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Showing posts from June, 2017

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Ladakh - Planning The Trip

Over 2000 Km by road, in around 10 days. Stunning landscapes, wonderful people. That sums up our Ladakh trip. But how did it actually work? How did we make it happen? Read on to find out!  Leh, the capital of Ladakh , is accessible by air and road. Flying into Leh is the easiest, and time-saving option, while the road is the time consuming one, but with the added advantage of driving past some of the most beautiful landscapes in our country. Each option has much to recommend it, and we chose the road for just one reason – altitude sickness. Altitude sickness was one of my biggest concerns, since I suffer from motion-sickness. Yes, I do travel a lot, but that is despite my condition, and, over the years, have learnt how to handle it. I struggled with it when we visited Nathu-La in Sikkim, and wondered if I would be able to manage a week at the even higher altitudes that we would encounter in Ladakh. This was the reason we stuck to a basic plan, of only 9 days in Ladakh, though we

Paintings at the Pundrikji-ki-Haveli, Jaipur

I first read about Pundrikji-ki-Haveli on the ASI Jaipur circle website. It is said to be the home of Pandit Ratnakar Bhatt, the royal purohit (priest and advisor) at the court of Maharaj Sawai Jai Singh II, the founder of Jaipur. As the story goes, the pandit, originally from Maharashtra, was studying Astrology and Tantra Vidya at Kashi, where he met the King of Jaipur. Impressed with his knowledge, the king brought him back to Jaipur, making him the royal purohit . He was also given the title of “Pundrik”, probably an association with the town of Pandharpur (where he might have hailed from). The king, it is said, built him a Haveli, which came to be known as Pundrikji-ki-Haveli. The Haveli has some excellent examples of paintings, of the Jaipur style, prevalent during the 18 th century. Our visit to the Haveli is a long story.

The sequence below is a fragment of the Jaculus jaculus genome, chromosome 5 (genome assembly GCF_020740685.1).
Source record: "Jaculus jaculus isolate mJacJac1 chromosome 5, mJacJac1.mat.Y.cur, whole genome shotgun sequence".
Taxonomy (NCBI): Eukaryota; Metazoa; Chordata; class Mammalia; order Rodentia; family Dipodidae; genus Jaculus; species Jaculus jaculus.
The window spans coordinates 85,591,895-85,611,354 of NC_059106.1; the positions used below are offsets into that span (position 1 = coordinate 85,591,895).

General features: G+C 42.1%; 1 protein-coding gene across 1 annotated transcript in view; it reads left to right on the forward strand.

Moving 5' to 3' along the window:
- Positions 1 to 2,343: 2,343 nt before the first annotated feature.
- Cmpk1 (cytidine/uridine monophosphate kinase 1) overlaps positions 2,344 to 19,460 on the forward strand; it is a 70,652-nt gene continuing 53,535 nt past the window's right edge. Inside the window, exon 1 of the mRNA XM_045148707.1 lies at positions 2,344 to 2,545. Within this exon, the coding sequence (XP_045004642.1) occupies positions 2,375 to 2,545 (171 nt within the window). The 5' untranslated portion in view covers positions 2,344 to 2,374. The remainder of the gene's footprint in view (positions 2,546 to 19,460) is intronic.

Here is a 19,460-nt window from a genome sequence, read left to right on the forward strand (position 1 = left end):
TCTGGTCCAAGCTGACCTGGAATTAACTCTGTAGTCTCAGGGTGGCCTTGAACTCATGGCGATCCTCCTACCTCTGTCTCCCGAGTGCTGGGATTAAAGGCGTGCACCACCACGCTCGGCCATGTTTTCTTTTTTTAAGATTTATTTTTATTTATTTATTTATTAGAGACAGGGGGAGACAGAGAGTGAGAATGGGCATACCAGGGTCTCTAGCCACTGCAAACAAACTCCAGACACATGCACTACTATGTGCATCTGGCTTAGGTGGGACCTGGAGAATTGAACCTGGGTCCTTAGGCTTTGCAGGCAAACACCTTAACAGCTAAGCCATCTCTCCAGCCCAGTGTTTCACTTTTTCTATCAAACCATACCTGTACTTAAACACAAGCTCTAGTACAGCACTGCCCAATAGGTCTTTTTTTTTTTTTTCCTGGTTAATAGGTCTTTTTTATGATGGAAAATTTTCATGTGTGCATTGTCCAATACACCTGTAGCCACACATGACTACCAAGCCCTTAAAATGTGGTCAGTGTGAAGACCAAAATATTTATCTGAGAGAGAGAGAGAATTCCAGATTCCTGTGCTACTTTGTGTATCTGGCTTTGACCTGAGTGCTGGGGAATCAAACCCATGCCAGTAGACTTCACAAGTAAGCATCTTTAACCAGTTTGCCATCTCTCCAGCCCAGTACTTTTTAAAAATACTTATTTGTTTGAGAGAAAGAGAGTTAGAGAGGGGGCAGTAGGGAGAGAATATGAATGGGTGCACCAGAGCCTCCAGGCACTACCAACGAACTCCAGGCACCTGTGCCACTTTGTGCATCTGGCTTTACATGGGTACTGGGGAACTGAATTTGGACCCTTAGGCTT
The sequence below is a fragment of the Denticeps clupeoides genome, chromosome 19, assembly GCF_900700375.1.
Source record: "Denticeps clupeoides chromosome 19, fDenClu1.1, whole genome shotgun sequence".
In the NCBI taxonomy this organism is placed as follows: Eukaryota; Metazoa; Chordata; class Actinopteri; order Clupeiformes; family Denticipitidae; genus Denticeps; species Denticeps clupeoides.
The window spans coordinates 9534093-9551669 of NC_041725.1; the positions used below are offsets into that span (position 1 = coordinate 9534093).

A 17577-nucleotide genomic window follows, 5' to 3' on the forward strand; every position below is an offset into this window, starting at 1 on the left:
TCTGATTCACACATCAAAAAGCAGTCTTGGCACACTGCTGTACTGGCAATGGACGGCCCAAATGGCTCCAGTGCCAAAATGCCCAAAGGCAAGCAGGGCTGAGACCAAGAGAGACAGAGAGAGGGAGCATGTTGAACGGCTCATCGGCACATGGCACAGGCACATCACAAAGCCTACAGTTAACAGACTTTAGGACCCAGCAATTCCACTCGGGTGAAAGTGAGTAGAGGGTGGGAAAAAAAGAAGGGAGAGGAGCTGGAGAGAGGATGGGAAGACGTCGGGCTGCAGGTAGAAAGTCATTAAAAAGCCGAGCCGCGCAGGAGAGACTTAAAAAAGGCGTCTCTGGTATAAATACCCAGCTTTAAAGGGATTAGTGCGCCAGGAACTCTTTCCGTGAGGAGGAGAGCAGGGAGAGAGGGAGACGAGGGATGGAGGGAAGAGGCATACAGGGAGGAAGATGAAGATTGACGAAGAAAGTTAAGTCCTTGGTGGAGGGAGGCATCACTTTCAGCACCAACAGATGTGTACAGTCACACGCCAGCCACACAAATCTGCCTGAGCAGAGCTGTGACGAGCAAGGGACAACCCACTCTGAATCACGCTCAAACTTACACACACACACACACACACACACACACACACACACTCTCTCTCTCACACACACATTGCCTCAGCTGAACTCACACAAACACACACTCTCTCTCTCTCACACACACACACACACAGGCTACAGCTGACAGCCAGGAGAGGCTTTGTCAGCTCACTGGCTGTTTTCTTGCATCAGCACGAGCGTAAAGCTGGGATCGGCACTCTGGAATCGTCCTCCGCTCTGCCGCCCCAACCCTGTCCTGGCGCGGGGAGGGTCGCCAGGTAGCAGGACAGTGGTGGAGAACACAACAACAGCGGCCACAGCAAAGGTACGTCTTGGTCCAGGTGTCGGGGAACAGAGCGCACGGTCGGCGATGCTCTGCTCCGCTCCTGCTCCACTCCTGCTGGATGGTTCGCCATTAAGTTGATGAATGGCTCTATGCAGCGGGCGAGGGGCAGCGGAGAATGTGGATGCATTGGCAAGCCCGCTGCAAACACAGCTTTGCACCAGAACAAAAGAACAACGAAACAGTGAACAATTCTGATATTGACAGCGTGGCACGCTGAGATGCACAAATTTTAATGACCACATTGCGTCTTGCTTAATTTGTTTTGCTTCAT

The Temple of Neelkanth at Alwar, Rajasthan

Deep inside the Sariska Tiger Reserve , a narrow road led us to the foothills of a mountain. There, it abruptly stopped, and we wondered how we were expected to go on. Our driver looked at me accusingly, surely blaming me for getting us all lost, in search of a temple he hadn’t heard of. Just then, a local on a bike appeared, hurtling out of nowhere. Seeing us, apparently lost, he stopped, and we asked for directions. He simply pointed to the mountain, and said the temple was up there. I was aghast, at the thought of climbing the mountain, in the heat. But then he pointed to a rough path ahead, and told us to follow it. We stared at the path, if we could call it that, in dismay. But having come this far, we didn’t want to return without trying our best. And by now, our driver had discovered his adventurous side. Metaphorically gearing up his loins, he got in, and assured us he could get us up the mountain. The next hour was a trial for our nerves, as the rocky path took us higher, an